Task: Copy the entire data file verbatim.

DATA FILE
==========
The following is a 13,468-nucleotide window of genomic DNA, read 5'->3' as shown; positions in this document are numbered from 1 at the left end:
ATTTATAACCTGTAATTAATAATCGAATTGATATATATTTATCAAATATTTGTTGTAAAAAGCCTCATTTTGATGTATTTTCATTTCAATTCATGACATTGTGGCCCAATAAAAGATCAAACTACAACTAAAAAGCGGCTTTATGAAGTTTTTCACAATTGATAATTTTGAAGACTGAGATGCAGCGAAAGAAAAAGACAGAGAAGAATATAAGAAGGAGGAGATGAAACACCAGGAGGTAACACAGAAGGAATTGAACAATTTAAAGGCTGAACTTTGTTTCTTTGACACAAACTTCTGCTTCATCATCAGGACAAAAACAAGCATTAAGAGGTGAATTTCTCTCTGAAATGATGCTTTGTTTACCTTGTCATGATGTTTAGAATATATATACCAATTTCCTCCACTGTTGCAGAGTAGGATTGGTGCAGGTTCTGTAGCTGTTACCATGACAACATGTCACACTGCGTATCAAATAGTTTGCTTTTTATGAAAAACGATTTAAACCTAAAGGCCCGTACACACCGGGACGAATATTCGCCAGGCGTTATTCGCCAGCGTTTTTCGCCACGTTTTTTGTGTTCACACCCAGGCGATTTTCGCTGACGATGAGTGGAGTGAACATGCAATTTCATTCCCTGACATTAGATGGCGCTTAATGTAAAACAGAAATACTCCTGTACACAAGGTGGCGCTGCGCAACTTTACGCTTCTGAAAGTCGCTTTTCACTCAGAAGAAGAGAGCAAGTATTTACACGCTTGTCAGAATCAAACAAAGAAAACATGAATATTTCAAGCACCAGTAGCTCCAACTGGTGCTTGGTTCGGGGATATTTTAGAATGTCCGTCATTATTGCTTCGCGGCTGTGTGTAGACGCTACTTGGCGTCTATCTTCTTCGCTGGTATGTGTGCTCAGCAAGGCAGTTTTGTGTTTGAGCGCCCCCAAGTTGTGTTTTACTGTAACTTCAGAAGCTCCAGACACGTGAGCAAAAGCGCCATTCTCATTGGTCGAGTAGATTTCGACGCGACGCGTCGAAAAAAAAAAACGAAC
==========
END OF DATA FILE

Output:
The following is a 13,468-nucleotide window of genomic DNA, read 5'->3' as shown; positions in this document are numbered from 1 at the left end:
ATTTATAACCTGTAATTAATAATCGAATTGATATATATTTATCAAATATTTGTTGTAAAAAGCCTCATTTTGATGTATTTTCATTTCAATTCATGACATTGTGGCCCAATAAAAGATCAAACTACAACTAAAAAGCGGCTTTATGAAGTTTTTCACAATTGATAATTTTGAAGACTGAGATGCAGCGAAAGAAAAAGACAGAGAAGAATATAAGAAGGAGGAGATGAAACACCAGGAGGTAACACAGAAGGAATTGAACAATTTAAAGGCTGAACTTTGTTTCTTTGACACAAACTTCTGCTTCATCATCAGGACAAAAACAAGCATTAAGAGGTGAATTTCTCTCTGAAATGATGCTTTGTTTACCTTGTCATGATGTTTAGAATATATATACCAATTTCCTCCACTGTTGCAGAGTAGGATTGGTGCAGGTTCTGTAGCTGTTACCATGACAACATGTCACACTGCGTATCAAATAGTTTGCTTTTTATGAAAAACGATTTAAACCTAAAGGCCCGTACACACCGGGACGAATATTCGCCAGGCGTTATTCGCCAGCGTTTTTCGCCACGTTTTTTGTGTTCACACCCAGGCGATTTTCGCTGACGATGAGTGGAGTGAACATGCAATTTCATTCCCTGACATTAGATGGCGCTTAATGTAAAACAGAAATACTCCTGTACACAAGGTGGCGCTGCGCAACTTTACGCTTCTGAAAGTCGCTTTTCACTCAGAAGAAGAGAGCAAGTATTTACACGCTTGTCAGAATCAAACAAAGAAAACATGAATATTTCAAGCACCAGTAGCTCCAACTGGTGCTTGGTTCGGGGATATTTTAGAATGTCCGTCATTATTGCTTCGCGGCTGTGTGTAGACGCTACTTGGCGTCTATCTTCTTCGCTGGTATGTGTGCTCAGCAAGGCAGTTTTGTGTTTGAGCGCCCCCAAGTTGTGTTTTACTGTAACTTCAGAAGCTCCAGACACGTGAGCAAAAGCGCCATTCTCATTGGTCGAGTAGATTTCGACGCGACGCGTCGAAAAAAAAAAACGAAC